The unfolding COVID-19 pandemic has given us all pause for thought.
We are now all effectively under house arrest in communal effort to stem the coronavirus contagion, and the lockdown is having a pronounced affect on business and society. How we operate as a community has changed significantly.
Some people will struggle through this period as they are forced to shutter their businesses. Others may find the slower pace of life a welcome change, while some will be riddled with anxiety about their newfound imprisonment. Once the novelty of isolation and social distancing have faded, we will all be forced to confront a new mode of living. That will be a personal journey for each of us.
For me, it is during times of crisis that I look for lessons from those who have endured far more brutal hardships and survived.
The late United States Navy aviator and Medal of Honour recipient James Stockdale may not be a name you recognise. But hopefully after reading this article you will be able to put your own predicament into perspective; and maybe even adopt a new attitude towards life.
Stockdale was a fighter pilot during wartime when his A-4 Skyhawk jet was shot down on 9 September 1965. After ejecting from the aircraft, he parachuted down into a small village deep behind enemy lines. Unable to escape on foot, the 42-year old pilot was captured by his enemies and beaten severely. He spent the next seven years in a POW camp.
Stockdale was a vice admiral and the most senior US military prisoner in captivity. Together with ten fellow American military POWs he formed the ‘Alcatraz Gang’, a group of prisoners who started a resistance against the cruelty of their captors. The Alcatraz Gang, led by Stockdale, were kept in a separate wing of the prison and tortured. Each prisoner was kept in an isolated 3 by 9-foot cell.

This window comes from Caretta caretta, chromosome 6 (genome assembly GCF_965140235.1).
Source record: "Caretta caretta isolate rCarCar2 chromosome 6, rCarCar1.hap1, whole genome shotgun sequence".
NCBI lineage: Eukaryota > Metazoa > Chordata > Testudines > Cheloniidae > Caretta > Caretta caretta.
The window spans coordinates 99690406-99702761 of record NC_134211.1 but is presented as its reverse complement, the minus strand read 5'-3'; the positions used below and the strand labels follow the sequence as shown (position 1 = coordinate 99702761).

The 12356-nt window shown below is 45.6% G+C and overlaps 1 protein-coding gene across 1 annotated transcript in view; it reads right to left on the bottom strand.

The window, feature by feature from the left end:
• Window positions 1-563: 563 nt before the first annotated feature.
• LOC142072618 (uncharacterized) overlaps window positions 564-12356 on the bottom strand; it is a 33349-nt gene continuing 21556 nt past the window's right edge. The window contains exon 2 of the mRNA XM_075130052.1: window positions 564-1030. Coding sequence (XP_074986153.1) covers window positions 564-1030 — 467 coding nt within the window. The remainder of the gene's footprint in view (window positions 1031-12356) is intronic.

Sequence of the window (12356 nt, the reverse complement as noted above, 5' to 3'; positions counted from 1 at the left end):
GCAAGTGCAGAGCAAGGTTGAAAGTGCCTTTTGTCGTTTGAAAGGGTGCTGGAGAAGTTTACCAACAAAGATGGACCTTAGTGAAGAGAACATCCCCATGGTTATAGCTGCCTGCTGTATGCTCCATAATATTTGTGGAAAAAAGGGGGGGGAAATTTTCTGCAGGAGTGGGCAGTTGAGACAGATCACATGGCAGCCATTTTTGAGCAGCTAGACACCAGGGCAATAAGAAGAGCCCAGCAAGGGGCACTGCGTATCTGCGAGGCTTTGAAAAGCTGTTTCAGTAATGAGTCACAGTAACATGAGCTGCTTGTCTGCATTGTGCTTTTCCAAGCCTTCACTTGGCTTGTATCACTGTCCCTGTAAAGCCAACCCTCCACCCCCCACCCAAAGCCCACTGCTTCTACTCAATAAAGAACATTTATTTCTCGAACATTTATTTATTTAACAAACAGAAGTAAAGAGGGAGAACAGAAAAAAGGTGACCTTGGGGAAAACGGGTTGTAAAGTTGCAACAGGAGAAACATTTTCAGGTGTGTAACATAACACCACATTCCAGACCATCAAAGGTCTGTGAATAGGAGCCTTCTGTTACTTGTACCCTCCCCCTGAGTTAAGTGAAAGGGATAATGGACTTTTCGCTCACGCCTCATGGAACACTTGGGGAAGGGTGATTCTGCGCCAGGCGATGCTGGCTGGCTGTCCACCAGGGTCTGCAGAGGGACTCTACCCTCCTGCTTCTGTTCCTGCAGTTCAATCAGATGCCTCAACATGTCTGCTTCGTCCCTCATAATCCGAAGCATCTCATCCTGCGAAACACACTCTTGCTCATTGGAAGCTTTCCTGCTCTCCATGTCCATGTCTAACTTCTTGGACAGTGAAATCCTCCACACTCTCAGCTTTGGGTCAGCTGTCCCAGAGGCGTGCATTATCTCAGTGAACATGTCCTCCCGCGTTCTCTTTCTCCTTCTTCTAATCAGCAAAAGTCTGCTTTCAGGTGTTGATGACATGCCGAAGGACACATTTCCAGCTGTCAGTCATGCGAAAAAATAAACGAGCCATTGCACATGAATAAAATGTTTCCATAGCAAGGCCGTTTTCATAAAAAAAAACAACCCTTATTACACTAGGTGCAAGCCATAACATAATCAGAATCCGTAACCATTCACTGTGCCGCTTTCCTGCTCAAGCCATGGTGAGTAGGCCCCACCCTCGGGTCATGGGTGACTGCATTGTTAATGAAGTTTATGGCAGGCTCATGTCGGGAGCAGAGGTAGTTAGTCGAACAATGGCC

It was in these brutal conditions that Stockdale developed a coping strategy that has since become known as The Stockdale Paradox. In a conversation with author James C. Collins many years later, Stockdale explained that he “never lost faith in the end of the story”:
“I never doubted not only that I would get out, but also that I would prevail in the end and turn the experience into the defining event of my life, which, in retrospect, I would not trade.”
When asked who didn’t make it out alive, Stockdale’s response was simple: the optimists.
“They were the ones who said, ‘We’re going to be out by Christmas.’ And Christmas would come, and Christmas would go. Then they’d say, ‘We’re going to be out by Easter.’ And Easter would come, and Easter would go. And then Thanksgiving, and then it would be Christmas again. And they died of a broken heart.
“This is a very important lesson. You must never confuse faith that you will prevail in the end—which you can never afford to lose—with the discipline to confront the most brutal facts of your current reality, whatever they might be.”
James C. Collins would coin this mindset The Stockdale Paradox in his 2001 business book Good to Great, a management book that reveals how good companies become great ones.
There is much to learn from the forgotten heroes of yesteryear who have survived against the odds and emerged stronger for them.
Today, I will have faith that I will come through this crisis. But I will also accept the confronting reality of my situation. I will not fall into the trap of optimism but will start planning for the coming days, however difficult they may be, and know that the hard times will not last forever.